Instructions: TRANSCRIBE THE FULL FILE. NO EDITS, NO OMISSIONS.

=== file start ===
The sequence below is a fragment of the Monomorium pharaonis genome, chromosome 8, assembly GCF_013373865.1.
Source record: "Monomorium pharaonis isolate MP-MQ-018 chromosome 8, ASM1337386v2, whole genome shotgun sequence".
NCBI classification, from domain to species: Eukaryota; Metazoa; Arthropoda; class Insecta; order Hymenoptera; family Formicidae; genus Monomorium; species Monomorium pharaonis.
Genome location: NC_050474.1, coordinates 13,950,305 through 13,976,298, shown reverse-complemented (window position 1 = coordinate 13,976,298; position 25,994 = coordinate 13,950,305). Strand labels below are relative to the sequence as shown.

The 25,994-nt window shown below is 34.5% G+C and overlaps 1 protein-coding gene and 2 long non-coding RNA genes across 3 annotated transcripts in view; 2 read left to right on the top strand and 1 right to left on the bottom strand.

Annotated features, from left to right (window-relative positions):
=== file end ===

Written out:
The sequence below is a fragment of the Monomorium pharaonis genome, chromosome 8, assembly GCF_013373865.1.
Source record: "Monomorium pharaonis isolate MP-MQ-018 chromosome 8, ASM1337386v2, whole genome shotgun sequence".
NCBI classification, from domain to species: Eukaryota; Metazoa; Arthropoda; class Insecta; order Hymenoptera; family Formicidae; genus Monomorium; species Monomorium pharaonis.
Genome location: NC_050474.1, coordinates 13,950,305 through 13,976,298, shown reverse-complemented (window position 1 = coordinate 13,976,298; position 25,994 = coordinate 13,950,305). Strand labels below are relative to the sequence as shown.

The 25,994-nt window shown below is 34.5% G+C and overlaps 1 protein-coding gene and 2 long non-coding RNA genes across 3 annotated transcripts in view; 2 read left to right on the top strand and 1 right to left on the bottom strand.

Annotated features, from left to right (window-relative positions):